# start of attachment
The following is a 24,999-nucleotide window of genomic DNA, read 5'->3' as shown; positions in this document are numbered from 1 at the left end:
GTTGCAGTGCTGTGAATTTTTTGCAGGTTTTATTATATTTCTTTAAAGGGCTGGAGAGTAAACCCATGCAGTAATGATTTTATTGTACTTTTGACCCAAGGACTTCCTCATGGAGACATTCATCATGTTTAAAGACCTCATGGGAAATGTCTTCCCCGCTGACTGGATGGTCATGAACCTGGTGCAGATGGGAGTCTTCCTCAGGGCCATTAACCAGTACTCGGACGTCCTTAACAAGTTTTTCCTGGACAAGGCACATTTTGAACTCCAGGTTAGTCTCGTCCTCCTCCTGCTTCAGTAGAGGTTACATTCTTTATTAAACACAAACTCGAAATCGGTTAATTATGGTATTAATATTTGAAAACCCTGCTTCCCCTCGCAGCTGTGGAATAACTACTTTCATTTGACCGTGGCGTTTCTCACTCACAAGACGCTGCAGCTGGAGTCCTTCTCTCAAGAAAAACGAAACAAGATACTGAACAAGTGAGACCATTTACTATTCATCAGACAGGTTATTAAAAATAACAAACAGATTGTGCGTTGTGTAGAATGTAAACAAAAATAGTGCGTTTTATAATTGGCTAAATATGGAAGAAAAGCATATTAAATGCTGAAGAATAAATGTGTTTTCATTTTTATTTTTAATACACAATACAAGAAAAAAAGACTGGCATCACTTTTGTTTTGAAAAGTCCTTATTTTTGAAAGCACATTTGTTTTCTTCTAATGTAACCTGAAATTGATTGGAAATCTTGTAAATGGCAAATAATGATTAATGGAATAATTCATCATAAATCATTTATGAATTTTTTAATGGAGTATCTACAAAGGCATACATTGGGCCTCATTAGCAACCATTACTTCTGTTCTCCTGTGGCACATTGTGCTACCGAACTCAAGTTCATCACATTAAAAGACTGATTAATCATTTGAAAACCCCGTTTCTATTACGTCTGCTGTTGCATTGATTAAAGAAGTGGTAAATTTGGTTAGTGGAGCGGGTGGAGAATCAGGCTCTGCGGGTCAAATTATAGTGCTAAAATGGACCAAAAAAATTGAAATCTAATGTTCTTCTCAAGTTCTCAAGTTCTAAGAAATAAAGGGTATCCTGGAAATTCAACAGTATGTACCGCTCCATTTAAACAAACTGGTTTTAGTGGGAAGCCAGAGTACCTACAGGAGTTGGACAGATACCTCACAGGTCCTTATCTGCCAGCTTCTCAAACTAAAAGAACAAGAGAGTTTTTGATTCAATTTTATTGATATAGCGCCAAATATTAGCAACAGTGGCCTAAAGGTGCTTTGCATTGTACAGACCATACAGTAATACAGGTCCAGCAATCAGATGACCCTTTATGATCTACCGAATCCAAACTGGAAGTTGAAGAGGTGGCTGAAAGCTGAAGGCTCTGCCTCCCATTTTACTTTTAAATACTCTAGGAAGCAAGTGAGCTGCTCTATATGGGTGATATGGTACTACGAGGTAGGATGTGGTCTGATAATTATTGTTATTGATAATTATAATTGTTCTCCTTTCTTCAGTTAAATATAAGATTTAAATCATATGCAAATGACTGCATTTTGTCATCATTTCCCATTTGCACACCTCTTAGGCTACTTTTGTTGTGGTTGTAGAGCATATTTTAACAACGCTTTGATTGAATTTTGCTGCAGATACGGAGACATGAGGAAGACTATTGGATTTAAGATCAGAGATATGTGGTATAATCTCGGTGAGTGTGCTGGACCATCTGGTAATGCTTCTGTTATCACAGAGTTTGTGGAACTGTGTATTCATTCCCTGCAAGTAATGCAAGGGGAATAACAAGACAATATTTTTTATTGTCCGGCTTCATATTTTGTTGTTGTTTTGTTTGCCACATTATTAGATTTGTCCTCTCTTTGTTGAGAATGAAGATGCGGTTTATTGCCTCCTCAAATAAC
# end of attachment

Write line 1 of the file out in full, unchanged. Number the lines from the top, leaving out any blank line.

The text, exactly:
The following is a 24,999-nucleotide window of genomic DNA, read 5'->3' as shown; positions in this document are numbered from 1 at the left end: